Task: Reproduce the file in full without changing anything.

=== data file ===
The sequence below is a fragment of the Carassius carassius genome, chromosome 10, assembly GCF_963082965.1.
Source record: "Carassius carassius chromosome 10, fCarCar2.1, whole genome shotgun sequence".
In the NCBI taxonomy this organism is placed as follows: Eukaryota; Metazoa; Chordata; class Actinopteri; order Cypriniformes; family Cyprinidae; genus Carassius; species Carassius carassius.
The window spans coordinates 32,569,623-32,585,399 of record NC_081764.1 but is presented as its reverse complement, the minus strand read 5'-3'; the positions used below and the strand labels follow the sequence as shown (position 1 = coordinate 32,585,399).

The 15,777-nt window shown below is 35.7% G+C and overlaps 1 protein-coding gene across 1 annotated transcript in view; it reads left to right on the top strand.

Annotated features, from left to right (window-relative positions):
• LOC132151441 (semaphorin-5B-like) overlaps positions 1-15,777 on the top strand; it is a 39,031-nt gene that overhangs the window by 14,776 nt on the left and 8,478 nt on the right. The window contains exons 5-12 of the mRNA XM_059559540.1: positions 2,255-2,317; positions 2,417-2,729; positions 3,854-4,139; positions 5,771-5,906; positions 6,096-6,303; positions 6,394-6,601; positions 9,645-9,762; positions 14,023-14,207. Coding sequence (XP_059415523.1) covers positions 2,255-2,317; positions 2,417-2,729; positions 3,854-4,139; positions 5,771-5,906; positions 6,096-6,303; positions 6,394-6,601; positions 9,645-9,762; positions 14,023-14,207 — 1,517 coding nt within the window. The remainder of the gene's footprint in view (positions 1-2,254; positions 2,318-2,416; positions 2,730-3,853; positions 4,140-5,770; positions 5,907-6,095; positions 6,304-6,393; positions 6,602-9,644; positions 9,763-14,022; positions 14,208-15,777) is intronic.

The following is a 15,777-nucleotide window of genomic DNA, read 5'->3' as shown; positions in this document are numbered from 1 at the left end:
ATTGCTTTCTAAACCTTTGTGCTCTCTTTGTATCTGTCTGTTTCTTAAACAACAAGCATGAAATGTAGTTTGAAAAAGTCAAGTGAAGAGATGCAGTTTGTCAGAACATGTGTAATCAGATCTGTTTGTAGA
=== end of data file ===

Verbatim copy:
The sequence below is a fragment of the Carassius carassius genome, chromosome 10, assembly GCF_963082965.1.
Source record: "Carassius carassius chromosome 10, fCarCar2.1, whole genome shotgun sequence".
In the NCBI taxonomy this organism is placed as follows: Eukaryota; Metazoa; Chordata; class Actinopteri; order Cypriniformes; family Cyprinidae; genus Carassius; species Carassius carassius.
The window spans coordinates 32,569,623-32,585,399 of record NC_081764.1 but is presented as its reverse complement, the minus strand read 5'-3'; the positions used below and the strand labels follow the sequence as shown (position 1 = coordinate 32,585,399).

The 15,777-nt window shown below is 35.7% G+C and overlaps 1 protein-coding gene across 1 annotated transcript in view; it reads left to right on the top strand.

Annotated features, from left to right (window-relative positions):
• LOC132151441 (semaphorin-5B-like) overlaps positions 1-15,777 on the top strand; it is a 39,031-nt gene that overhangs the window by 14,776 nt on the left and 8,478 nt on the right. The window contains exons 5-12 of the mRNA XM_059559540.1: positions 2,255-2,317; positions 2,417-2,729; positions 3,854-4,139; positions 5,771-5,906; positions 6,096-6,303; positions 6,394-6,601; positions 9,645-9,762; positions 14,023-14,207. Coding sequence (XP_059415523.1) covers positions 2,255-2,317; positions 2,417-2,729; positions 3,854-4,139; positions 5,771-5,906; positions 6,096-6,303; positions 6,394-6,601; positions 9,645-9,762; positions 14,023-14,207 — 1,517 coding nt within the window. The remainder of the gene's footprint in view (positions 1-2,254; positions 2,318-2,416; positions 2,730-3,853; positions 4,140-5,770; positions 5,907-6,095; positions 6,304-6,393; positions 6,602-9,644; positions 9,763-14,022; positions 14,208-15,777) is intronic.

The following is a 15,777-nucleotide window of genomic DNA, read 5'->3' as shown; positions in this document are numbered from 1 at the left end:
ATTGCTTTCTAAACCTTTGTGCTCTCTTTGTATCTGTCTGTTTCTTAAACAACAAGCATGAAATGTAGTTTGAAAAAGTCAAGTGAAGAGATGCAGTTTGTCAGAACATGTGTAATCAGATCTGTTTGTAGA